Support the Café
Search our site

The Hunt for Jesus

The Hunt for Jesus

Wednesday, March 12, 2014 – Week of 1 Lent, Year Two

[Go to Mission St Clare for an online version of the Daily Office including today’s scripture readings.]

Today’s Readings for the Daily Office:

Psalms 119:49-72 (morning) // 49, [53] (evening)

Genesis 37:25-36

1 Corinthians 2:1-13

Mark 1:29-45

Many people find it comforting that Jesus took time for a retreat of sorts, when he could recharge and refresh his relationship with God. According to our gospel passage from this morning, Jesus got up “while it was still very dark” and “went out to a deserted place, and there he prayed.” But the next sentence reminds us of the ominous side to Jesus’ withdrawal: “Simon and his companions hunted for him.” Nowhere is safe for Jesus.

Today’s gospel reading turns Jesus into a hunted man. If he gets up before dawn and flees to some deserted place, his friends hunt him down. If he changes his tactics and starts wandering and working miracles from town to town, people who need him hunt him down. In fact, after he is moved with compassion to touch a leper, it’s open season on Jesus: “Jesus could no longer go into a town openly.”

Over the years, I’ve heard wonderfully moving stories about moments in people’s spiritual lives when they felt pursued by Jesus and chased by grace. But today’s gospel reminds us of another direction that our spiritual journeys might take. Perhaps we need to go hunting for Jesus ourselves.

The hunt may take us to the quiet retreat where Jesus has gone to disappear. The hunt may take us from town to town, where we find concentrations of people in need. The hunt may draw us out into the country in search of safety and sanity. Jesus could be in any of these places, because Jesus has been there before.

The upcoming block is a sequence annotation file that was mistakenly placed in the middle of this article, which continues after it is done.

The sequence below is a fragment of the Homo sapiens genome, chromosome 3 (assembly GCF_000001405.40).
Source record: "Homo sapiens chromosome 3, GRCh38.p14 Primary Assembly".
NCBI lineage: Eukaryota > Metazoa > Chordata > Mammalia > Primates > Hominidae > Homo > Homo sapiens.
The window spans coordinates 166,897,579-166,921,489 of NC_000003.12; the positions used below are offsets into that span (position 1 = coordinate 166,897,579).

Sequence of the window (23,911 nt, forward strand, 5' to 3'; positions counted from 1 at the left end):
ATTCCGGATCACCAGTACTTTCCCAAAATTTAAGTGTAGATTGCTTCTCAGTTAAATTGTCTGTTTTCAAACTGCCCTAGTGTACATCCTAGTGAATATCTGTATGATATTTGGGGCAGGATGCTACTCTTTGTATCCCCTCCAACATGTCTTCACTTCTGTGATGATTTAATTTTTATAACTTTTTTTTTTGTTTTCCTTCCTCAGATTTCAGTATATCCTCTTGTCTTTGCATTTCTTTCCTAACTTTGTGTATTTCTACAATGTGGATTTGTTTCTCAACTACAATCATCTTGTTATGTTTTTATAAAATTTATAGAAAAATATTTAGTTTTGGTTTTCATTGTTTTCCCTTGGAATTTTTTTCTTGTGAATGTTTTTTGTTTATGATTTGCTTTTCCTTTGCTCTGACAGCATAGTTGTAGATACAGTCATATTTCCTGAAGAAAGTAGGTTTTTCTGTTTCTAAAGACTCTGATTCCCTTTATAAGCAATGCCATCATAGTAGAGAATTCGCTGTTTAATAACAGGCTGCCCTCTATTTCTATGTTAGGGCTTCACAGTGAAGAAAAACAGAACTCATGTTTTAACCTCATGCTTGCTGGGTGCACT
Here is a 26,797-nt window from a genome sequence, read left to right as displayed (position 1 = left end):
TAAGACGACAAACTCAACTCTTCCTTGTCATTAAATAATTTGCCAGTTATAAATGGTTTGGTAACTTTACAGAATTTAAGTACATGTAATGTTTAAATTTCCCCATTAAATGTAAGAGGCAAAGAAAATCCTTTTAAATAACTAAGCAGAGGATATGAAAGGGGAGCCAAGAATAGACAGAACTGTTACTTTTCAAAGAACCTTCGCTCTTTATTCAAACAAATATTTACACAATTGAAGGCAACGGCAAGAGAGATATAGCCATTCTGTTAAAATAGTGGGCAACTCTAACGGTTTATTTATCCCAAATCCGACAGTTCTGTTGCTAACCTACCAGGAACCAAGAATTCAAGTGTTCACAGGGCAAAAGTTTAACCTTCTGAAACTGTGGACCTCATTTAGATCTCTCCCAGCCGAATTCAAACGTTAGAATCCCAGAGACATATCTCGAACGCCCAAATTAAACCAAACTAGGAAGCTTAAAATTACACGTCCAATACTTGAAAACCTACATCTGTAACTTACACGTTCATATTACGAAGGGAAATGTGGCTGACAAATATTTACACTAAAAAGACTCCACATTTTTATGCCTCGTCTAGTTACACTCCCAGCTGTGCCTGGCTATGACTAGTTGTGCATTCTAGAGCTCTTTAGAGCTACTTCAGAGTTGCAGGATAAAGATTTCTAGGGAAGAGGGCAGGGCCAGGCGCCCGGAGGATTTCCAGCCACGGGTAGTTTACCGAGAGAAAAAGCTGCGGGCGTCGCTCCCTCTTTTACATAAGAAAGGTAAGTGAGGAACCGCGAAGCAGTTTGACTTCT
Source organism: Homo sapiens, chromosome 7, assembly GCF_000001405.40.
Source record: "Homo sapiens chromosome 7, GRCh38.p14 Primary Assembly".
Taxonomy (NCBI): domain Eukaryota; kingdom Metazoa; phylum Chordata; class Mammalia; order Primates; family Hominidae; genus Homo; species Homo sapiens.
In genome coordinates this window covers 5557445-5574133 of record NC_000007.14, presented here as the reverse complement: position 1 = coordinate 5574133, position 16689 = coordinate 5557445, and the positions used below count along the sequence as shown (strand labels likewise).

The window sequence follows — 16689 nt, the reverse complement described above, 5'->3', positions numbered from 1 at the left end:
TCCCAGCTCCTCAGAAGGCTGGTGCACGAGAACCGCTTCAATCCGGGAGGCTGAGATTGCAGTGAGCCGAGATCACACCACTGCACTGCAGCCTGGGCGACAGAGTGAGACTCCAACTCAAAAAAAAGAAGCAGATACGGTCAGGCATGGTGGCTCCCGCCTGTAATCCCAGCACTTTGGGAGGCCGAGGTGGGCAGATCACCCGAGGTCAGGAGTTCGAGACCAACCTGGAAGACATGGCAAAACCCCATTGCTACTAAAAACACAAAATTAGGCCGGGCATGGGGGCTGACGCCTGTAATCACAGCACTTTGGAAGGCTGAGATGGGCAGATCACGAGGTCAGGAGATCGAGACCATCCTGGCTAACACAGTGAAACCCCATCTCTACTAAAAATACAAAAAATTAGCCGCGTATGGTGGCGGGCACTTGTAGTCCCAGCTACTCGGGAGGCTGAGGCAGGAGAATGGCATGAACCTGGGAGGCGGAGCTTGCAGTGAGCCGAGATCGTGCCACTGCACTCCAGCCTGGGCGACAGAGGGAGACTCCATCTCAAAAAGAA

If Jesus isn’t showing up for us, where can we go to look for him? It might take focus, determination, and even aggression to lay our hands on the presence of Christ in our lives. And although Jesus continually came up against the limitations of his humanity in the face of the many friends and strangers who desired him, the living Christ is not so constrained. Just as Christ comes looking for us, so he longs to be hunted and claimed by us. So for today, let the hunt begin.

Lora Walsh blogs about taking risks and seeking grace at A Daily Scandal. She serves as curate of Grace Episcopal Church in Siloam Springs and as director of the Ark Fellows, an Episcopal Service Corps program sponsored by St. Paul’s in Fayetteville, Arkansas.

Dislike (0)
Facebooktwitterpinterestlinkedinmail

Café Comments?

Our comment policy requires that you use your real first and last names and provide an email address (your email will not be published). Comments that use non-PG rated language, include personal attacks, that are not provable as fact or that we deem in any way to be counter to our mission of fostering respectful dialogue will not be posted.

Facebooktwitterrss
Support the Café
Past Posts
2020_001

The Episcopal Café seeks to be an independent voice, reporting and reflecting on the Episcopal Church and the Anglican tradition.  The Café is not a platform of advocacy, but it does aim to tell the story of the church from the perspective of Progressive Christianity.  Our collective sympathy, as the Café, lies with the project of widening the circle of inclusion within the church and empowering all the baptized for the role to which they have been called as followers of Christ.

The opinions expressed at the Café are those of individual contributors, and, unless otherwise noted, should not be interpreted as official statements of a parish, diocese or other organization. The art and articles that appear here remain the property of their creators.

All Content  © 2017 Episcopal Café